Warning: Only read this if you’ve already read UNSONG, since this contains major spoilers.
Done reading UNSONG?
(That means you too, Brian. Don’t read beyond this point.)
So let’s assume The Unsong theory of theodicy: The reason the world has evil in it is that God creates every possible world where the net amount of Good exceeds the net amount of Evil. What would a typical world look like?
Well, let’s start by assuming most worlds are kind of like ours. We have a planet, civilization evolves, eventually it reaches technological maturity. Let’s assume this civilization inevitably creates AI, and in almost all cases this AI is unfriendly. Is this universe consistent with theodicy?
Answer: quite possibly. For example, imagine a paperclip AI, as described in this article. As the article points out,
Plus, if we teach the AI to enjoy making paperclips (and some say these sorts of human-analogous incentives will be necessary to create true thinking machines) then at least it’ll be having a fun time.
In fact, if that AI turns the whole observable universe to paperclips and has no upper bound on the amount of joy it can feel, we’ve created a nigh-infinite source of joy. No matter how much misery humans experience in our thousands or millions of years as a species, the AI feels enough joy to counterbalance that. So while we might find theodicy reassuring in principle – the net balance of the world must be Good! – that doesn’t neccessarily mean we won’t be incredibly miserable.
But wait! it gets worse! Take a look at this graph:
This is a bell curve. It’s what happens when we have a lot of independent factors that can move things in either direction. That part isn’t new.
If we imagine the net Good in all possible universes (without theoditic intervention), we expect it to have a bell curve distribution, with neutral worlds in the middle1. After all, there are an unimaginable number of tiny independent factors that go into deciding how much good and evil goes into a potential universe. If we imagine theoditic intervention, God chops off the left half of the bell curve – everything to the left of the middle vanishes, and everything to the right stays in existence.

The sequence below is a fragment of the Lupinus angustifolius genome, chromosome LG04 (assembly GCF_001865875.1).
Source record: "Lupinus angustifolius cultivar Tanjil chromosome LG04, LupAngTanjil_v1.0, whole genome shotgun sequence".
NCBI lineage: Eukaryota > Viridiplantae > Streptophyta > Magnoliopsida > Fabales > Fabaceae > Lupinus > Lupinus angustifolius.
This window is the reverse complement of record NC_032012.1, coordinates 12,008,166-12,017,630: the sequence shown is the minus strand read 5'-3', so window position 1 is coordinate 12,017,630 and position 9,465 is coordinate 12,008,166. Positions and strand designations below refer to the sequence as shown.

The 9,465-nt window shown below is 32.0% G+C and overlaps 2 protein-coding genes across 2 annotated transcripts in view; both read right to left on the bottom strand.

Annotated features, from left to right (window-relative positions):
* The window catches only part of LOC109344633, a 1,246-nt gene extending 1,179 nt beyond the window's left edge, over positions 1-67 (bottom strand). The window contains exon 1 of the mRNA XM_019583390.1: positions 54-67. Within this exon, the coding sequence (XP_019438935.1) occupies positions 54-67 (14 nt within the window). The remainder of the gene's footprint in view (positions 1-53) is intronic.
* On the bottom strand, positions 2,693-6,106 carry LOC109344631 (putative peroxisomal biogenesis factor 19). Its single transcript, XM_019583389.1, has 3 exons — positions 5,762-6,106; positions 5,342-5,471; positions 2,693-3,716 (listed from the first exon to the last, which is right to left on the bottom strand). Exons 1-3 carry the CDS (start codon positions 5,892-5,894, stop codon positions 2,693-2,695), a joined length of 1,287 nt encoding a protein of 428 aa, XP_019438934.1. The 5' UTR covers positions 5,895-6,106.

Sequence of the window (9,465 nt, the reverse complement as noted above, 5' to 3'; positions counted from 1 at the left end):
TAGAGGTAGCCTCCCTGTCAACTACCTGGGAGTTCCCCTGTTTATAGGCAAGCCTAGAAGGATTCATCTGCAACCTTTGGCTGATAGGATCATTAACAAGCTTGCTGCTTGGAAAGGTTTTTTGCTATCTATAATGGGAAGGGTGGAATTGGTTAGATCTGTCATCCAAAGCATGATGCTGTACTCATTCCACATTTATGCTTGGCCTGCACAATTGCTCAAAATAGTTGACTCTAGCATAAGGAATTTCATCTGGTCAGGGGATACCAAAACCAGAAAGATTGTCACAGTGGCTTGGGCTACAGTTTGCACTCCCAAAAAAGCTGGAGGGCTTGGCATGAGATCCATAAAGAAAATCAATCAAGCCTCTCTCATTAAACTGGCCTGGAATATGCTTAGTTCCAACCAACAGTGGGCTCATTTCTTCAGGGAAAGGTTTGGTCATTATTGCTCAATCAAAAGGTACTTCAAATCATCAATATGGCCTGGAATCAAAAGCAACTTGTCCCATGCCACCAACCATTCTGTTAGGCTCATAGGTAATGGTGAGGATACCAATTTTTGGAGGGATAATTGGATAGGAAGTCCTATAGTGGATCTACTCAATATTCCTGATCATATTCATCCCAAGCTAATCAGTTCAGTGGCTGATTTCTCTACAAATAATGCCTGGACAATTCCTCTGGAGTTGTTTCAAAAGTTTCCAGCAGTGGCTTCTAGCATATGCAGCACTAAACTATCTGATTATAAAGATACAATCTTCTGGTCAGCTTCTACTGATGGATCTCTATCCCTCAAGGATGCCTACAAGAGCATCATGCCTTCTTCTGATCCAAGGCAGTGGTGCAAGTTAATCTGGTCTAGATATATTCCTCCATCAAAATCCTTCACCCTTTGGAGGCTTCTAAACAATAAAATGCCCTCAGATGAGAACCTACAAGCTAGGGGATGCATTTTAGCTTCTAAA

Now the key thing to remember about bell curves is that they are incredibly concentrated around the middle. The textbook pictures are incredibly misleading. They make it look like it’s a fairly wide distribution in the range. But it actually decays superexponentially. That 99.7% within three standard deviations of the mean? A standard deviation is on the order , where M is the total variance of the universe and n is the number of factors. Since there are an unimaginably huge number of factors that go into creating a universe, that number is tiny. Almost all possible universes are barely breaking even. And if we think of civilization as gradually growing and improving, that means we’re almost certainly at a net loss right now – the current level of misery on the planet exceeds the amount of joy, and if it weren’t for the fact that we could improve it would be better to never have existed. And even when we do make things better, it’ll be just barely enough to break even with all the evil that happened before.
So even if God only allows the good universes to exist, from the outside view, our universe is probably kind of meh.
1. It might be argued that the mean random universe wouldn’t be neutral. It seems like a totally chaotic world might be evil. Unfortunately, this just means the distribution would be even more loaded towards the break-even point once we eliminate everything to the left of it. Conversely, if the mean random universe is to the right of the break-even point, we’re doing better. But that seems less likely.↩